Officially, Erin Sparnon, engineering manager for Health Devices at ECRI Institute, heads up a team of engineers to monitor and discuss medical technology. But off the record, she has diversified her professional efforts through involvement in a half-dozen side projects and committees.

Erin Sparnon

Erin Sparnon

Last year, she moonlighted as a certification tester, reading HL7-based messages that followed the Integrating the Healthcare Enterprise (IHE) profiles. She consulted with ECRI member hospitals about their clinical goals for integration, participated in an FDA panel on the use of standards to improve health IT safety, and helped create a research agenda protocol for the ECRI Patient Safety Organization, a private-sector partnership for health IT safety. “Luckily, there are 25 hours in my day,” she jokes.

Over the last several years, Sparnon has also built a national reputation as an infusion pump safety expert. She recently won the ACCE-HIMSS Excellence in Clinical Engineering and Information Technology Synergies Award, largely for her efforts involving hospital infusion pump and EHR integration. We spoke with her about the challenges of meshing these systems, how she’s working to reduce implementation barriers, and how clinical engineers and IT experts can work together.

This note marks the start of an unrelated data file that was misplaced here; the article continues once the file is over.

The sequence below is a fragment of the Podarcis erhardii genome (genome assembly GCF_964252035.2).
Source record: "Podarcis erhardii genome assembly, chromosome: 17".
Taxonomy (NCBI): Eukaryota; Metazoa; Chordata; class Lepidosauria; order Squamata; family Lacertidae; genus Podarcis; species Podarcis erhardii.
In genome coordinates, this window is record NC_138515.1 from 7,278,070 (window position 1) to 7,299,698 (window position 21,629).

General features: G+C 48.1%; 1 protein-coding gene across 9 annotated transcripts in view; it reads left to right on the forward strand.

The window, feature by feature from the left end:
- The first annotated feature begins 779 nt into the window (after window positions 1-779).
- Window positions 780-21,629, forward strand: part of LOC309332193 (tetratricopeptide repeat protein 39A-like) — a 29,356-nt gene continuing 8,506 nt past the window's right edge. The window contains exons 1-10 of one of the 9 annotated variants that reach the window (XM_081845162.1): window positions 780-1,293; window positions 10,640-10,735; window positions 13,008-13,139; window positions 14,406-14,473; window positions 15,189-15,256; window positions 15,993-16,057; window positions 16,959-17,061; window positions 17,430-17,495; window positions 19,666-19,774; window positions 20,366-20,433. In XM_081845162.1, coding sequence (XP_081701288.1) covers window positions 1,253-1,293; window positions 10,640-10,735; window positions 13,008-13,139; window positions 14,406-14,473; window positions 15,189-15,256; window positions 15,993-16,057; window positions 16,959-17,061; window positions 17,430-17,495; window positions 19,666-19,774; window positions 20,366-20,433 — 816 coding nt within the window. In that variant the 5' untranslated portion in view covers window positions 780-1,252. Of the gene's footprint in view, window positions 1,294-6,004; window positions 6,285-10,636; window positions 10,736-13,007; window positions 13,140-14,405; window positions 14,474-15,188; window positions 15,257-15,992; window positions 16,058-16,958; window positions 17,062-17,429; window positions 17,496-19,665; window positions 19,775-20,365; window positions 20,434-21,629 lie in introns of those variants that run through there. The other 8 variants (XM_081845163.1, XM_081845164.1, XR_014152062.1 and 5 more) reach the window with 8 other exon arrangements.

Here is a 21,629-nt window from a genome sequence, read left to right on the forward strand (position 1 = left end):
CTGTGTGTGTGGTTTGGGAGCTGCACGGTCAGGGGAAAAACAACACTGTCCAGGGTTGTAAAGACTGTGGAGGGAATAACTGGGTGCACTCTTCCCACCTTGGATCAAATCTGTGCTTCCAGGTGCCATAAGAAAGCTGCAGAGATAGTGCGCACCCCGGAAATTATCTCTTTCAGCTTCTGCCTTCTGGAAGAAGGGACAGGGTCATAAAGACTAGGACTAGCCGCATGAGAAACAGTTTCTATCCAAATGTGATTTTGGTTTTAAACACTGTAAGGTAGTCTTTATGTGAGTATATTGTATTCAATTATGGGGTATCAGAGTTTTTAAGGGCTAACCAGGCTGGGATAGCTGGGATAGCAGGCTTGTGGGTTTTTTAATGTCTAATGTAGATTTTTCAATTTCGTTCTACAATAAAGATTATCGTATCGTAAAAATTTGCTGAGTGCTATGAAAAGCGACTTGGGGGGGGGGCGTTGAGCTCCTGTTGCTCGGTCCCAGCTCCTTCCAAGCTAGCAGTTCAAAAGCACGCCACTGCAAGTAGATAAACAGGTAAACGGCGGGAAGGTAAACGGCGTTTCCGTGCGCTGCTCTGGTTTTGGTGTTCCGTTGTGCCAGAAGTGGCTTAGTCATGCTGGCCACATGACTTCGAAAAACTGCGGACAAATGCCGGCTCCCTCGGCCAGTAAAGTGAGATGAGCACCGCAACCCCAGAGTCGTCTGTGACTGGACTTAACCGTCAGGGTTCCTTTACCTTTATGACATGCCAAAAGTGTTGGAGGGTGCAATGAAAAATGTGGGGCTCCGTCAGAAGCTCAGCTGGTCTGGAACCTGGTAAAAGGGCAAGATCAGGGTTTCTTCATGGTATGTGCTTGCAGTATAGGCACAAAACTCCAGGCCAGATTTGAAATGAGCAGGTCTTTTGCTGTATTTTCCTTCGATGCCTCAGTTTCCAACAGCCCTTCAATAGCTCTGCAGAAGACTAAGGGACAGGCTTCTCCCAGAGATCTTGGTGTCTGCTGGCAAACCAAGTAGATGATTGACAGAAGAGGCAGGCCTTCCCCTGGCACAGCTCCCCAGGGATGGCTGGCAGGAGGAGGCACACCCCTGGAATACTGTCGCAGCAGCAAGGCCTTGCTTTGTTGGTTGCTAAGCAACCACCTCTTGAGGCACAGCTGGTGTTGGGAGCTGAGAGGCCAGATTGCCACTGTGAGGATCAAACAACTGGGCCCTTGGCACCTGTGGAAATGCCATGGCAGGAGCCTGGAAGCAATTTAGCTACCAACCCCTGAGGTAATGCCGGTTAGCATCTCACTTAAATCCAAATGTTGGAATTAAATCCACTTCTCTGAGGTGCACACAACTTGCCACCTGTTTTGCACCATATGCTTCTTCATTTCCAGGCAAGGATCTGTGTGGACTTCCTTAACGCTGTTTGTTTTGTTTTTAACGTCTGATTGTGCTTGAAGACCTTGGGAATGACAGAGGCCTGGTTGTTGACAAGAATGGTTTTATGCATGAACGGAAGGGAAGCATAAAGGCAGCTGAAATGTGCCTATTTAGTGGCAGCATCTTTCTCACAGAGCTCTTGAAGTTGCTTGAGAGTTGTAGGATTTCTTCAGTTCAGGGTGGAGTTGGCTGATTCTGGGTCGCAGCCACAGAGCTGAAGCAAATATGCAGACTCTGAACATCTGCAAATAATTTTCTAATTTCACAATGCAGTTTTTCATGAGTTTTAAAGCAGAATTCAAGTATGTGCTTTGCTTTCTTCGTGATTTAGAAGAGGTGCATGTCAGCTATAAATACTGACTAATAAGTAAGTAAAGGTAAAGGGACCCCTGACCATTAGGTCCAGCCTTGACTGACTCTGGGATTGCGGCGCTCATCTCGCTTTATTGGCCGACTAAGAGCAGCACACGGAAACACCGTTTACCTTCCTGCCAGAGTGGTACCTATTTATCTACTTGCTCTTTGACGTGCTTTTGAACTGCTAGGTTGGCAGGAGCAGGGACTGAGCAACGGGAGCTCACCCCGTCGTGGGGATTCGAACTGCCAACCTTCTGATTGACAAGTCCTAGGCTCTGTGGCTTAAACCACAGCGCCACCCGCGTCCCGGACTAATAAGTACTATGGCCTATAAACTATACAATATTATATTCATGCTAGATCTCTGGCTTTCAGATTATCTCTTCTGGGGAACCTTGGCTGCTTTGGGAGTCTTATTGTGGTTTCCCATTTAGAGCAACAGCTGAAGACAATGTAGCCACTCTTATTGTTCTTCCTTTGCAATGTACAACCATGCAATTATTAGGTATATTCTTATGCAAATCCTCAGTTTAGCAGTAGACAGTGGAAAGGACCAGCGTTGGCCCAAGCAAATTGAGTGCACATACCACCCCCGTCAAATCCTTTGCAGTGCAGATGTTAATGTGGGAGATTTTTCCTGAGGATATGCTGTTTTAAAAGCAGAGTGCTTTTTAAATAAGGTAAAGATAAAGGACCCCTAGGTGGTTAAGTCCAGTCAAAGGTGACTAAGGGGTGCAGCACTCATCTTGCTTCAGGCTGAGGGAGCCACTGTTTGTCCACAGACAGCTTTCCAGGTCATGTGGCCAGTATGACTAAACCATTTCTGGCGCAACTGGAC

24×7: How did you end up at ECRI Institute?

Sparnon: It was both curiosity and luck, because I graduated in the middle of a recession. ECRI was a lot more interesting than waiting until the hiring freeze subsided. It was quite lucky that I started here, but then I stayed for a while because I got caught up in ECRI’s mission of improving patient care. That was 13 years ago. I also got the chance to be a national expert on infusion pumps at 25, and that was a lot more interesting than what my other undergraduate friends were doing at the time.

24×7: Describe your activities at ECRI.

Sparnon: I lead a team of engineers that test and evaluate medical equipment. We try to find the key technical differences in the medical devices, write about them, and consult with our member hospitals to help them make purchasing decisions. The main part of my job is producing content for the Health Devices website. But with my other hat, I’m our in-house expert on three main topics: infusion pumps, medical device integration, and EHR and health IT safety. What that really means is I get to go play with our other departments and member hospitals.